All I know is I need a hybrid for this congested urban 'hood. Even though I'm almost always on the pavement there are times I need to cut through the park, and there is debris from car wrecks and construction everywhere. My other bike has slick tires and at one point I was fixing flats every week until I bought better tires.
 

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well mannered lout
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All I know is I need a hybrid for this congested urban 'hood. Even though I'm almost always on the pavement there are times I need to cut through the park, and there is debris from car wrecks and construction everywhere. My other bike has slick tires and at one point I was fixing flats every week until I bought better tires.
The Schwinn should be perfect for the task with a beneficial dose of retro cool!

Tubes with sealant are a great help for the urban commute. My preference was adding Stan's to regular tubes with removable valve cores.
 

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Professional Crastinator
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I used to sell those things. It seemed only tall, hairy men ever bought them. That should be your new gravel/CX bike. It is NOT a MTB. Good find!

-F
 

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I have one of these (1991) that I rehabbed a bit. It's got a pretty sweet lugged steel frame. I had to replace the wheelset and brakes, the original "exage" stuff was toast. Put on an old set of ultegra/mavic pro wheels and some avid cantilevers and gave it to my teenage son for a commuter.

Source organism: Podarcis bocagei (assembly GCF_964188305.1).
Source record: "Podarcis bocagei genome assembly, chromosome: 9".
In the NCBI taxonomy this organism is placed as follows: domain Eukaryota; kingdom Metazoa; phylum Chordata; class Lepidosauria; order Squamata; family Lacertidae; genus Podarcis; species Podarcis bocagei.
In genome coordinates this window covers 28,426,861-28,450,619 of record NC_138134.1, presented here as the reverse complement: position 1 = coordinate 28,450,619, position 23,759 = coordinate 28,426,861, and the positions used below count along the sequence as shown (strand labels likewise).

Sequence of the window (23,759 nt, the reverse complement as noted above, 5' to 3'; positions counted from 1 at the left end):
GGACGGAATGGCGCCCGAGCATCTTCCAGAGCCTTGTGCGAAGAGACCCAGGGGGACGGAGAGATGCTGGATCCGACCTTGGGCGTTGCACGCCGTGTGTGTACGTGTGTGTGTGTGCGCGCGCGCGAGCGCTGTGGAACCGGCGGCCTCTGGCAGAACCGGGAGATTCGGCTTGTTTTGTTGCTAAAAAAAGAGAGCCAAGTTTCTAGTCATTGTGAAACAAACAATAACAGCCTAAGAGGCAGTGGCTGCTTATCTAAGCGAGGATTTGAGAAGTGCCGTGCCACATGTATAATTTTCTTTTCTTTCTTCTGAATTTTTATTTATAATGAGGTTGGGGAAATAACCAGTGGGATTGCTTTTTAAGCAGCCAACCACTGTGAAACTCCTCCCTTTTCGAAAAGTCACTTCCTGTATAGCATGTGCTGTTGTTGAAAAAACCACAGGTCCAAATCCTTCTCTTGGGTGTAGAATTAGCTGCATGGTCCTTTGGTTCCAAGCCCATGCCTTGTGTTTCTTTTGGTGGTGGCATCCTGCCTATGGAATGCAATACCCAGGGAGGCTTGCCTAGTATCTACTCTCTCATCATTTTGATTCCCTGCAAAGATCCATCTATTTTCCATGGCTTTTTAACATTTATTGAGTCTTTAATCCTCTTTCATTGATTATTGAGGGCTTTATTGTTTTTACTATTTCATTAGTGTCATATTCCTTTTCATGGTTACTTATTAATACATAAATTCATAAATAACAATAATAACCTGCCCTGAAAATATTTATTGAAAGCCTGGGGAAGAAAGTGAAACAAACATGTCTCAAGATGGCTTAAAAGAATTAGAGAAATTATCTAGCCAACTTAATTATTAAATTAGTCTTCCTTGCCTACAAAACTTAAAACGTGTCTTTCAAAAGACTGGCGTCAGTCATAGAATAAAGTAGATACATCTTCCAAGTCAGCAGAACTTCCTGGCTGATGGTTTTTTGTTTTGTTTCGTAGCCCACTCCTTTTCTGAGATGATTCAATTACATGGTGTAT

Unfortunately he cracked a rim hopping a curb last week. Darn kids.
 

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Self Appointed Judge&Jury
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S usspect;14107223 said:
I have one of these (1991) that I rehabbed a bit. It's got a pretty sweet lugged steel frame. I had to replace the wheelset and brakes, the original "exage" stuff was toast. Put on an old set of ultegra/mavic pro wheels and some avid cantilevers and gave it to my teenage son for a commuter.

Unfortunately he cracked a rim hopping a curb last week. Darn kids.
That would make him "suspect #2".

BTW - I like that user name. ;)
 

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CEO Product Failure
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Nice find! Regarding the clicking noise, a few ideas to consider before overhauling the rear hub:

1. Does the rear wheel have any loose reflectors (attached to the spokes) and any loose spokes?